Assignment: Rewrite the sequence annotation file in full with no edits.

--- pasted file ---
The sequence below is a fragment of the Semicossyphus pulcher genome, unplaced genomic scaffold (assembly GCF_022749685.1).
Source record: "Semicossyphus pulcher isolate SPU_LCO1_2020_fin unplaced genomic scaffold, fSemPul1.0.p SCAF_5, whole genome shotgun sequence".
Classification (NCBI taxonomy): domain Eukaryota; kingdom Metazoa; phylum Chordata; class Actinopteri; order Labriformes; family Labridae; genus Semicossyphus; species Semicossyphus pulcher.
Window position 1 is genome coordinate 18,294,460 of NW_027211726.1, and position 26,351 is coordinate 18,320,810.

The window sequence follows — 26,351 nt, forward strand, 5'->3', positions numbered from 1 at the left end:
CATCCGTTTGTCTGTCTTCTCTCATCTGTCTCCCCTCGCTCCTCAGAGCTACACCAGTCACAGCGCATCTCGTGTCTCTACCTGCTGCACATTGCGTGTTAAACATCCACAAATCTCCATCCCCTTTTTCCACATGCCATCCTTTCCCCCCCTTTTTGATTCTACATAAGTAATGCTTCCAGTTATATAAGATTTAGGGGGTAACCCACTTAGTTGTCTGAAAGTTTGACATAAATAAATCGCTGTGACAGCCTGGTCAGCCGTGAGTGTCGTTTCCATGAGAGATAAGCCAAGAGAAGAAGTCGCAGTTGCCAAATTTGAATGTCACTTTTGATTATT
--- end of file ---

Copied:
The sequence below is a fragment of the Semicossyphus pulcher genome, unplaced genomic scaffold (assembly GCF_022749685.1).
Source record: "Semicossyphus pulcher isolate SPU_LCO1_2020_fin unplaced genomic scaffold, fSemPul1.0.p SCAF_5, whole genome shotgun sequence".
Classification (NCBI taxonomy): domain Eukaryota; kingdom Metazoa; phylum Chordata; class Actinopteri; order Labriformes; family Labridae; genus Semicossyphus; species Semicossyphus pulcher.
Window position 1 is genome coordinate 18,294,460 of NW_027211726.1, and position 26,351 is coordinate 18,320,810.

The window sequence follows — 26,351 nt, forward strand, 5'->3', positions numbered from 1 at the left end:
CATCCGTTTGTCTGTCTTCTCTCATCTGTCTCCCCTCGCTCCTCAGAGCTACACCAGTCACAGCGCATCTCGTGTCTCTACCTGCTGCACATTGCGTGTTAAACATCCACAAATCTCCATCCCCTTTTTCCACATGCCATCCTTTCCCCCCCTTTTTGATTCTACATAAGTAATGCTTCCAGTTATATAAGATTTAGGGGGTAACCCACTTAGTTGTCTGAAAGTTTGACATAAATAAATCGCTGTGACAGCCTGGTCAGCCGTGAGTGTCGTTTCCATGAGAGATAAGCCAAGAGAAGAAGTCGCAGTTGCCAAATTTGAATGTCACTTTTGATTATT